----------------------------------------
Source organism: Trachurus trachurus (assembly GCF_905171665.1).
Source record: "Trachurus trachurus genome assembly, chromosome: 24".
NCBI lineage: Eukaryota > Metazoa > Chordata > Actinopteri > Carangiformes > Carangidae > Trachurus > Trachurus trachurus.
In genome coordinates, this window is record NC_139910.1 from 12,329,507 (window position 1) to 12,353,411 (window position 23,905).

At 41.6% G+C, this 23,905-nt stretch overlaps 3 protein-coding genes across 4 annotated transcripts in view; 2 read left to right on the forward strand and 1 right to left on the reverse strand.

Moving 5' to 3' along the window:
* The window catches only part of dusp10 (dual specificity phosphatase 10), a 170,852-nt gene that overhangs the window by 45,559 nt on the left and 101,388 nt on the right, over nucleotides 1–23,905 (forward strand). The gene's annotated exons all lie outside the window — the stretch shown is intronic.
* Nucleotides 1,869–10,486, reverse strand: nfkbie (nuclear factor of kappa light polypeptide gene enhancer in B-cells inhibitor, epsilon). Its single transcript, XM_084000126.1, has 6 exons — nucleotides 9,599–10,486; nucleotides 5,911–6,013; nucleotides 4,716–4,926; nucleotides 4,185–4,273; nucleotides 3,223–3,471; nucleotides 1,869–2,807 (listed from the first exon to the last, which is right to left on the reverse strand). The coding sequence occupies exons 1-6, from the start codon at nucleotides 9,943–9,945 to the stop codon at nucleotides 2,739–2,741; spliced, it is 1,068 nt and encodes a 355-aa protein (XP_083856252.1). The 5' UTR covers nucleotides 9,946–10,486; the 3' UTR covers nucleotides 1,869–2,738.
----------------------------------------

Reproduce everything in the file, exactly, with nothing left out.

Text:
Source organism: Trachurus trachurus (assembly GCF_905171665.1).
Source record: "Trachurus trachurus genome assembly, chromosome: 24".
NCBI lineage: Eukaryota > Metazoa > Chordata > Actinopteri > Carangiformes > Carangidae > Trachurus > Trachurus trachurus.
In genome coordinates, this window is record NC_139910.1 from 12,329,507 (window position 1) to 12,353,411 (window position 23,905).

At 41.6% G+C, this 23,905-nt stretch overlaps 3 protein-coding genes across 4 annotated transcripts in view; 2 read left to right on the forward strand and 1 right to left on the reverse strand.

Moving 5' to 3' along the window:
* The window catches only part of dusp10 (dual specificity phosphatase 10), a 170,852-nt gene that overhangs the window by 45,559 nt on the left and 101,388 nt on the right, over nucleotides 1–23,905 (forward strand). The gene's annotated exons all lie outside the window — the stretch shown is intronic.
* Nucleotides 1,869–10,486, reverse strand: nfkbie (nuclear factor of kappa light polypeptide gene enhancer in B-cells inhibitor, epsilon). Its single transcript, XM_084000126.1, has 6 exons — nucleotides 9,599–10,486; nucleotides 5,911–6,013; nucleotides 4,716–4,926; nucleotides 4,185–4,273; nucleotides 3,223–3,471; nucleotides 1,869–2,807 (listed from the first exon to the last, which is right to left on the reverse strand). The coding sequence occupies exons 1-6, from the start codon at nucleotides 9,943–9,945 to the stop codon at nucleotides 2,739–2,741; spliced, it is 1,068 nt and encodes a 355-aa protein (XP_083856252.1). The 5' UTR covers nucleotides 9,946–10,486; the 3' UTR covers nucleotides 1,869–2,738.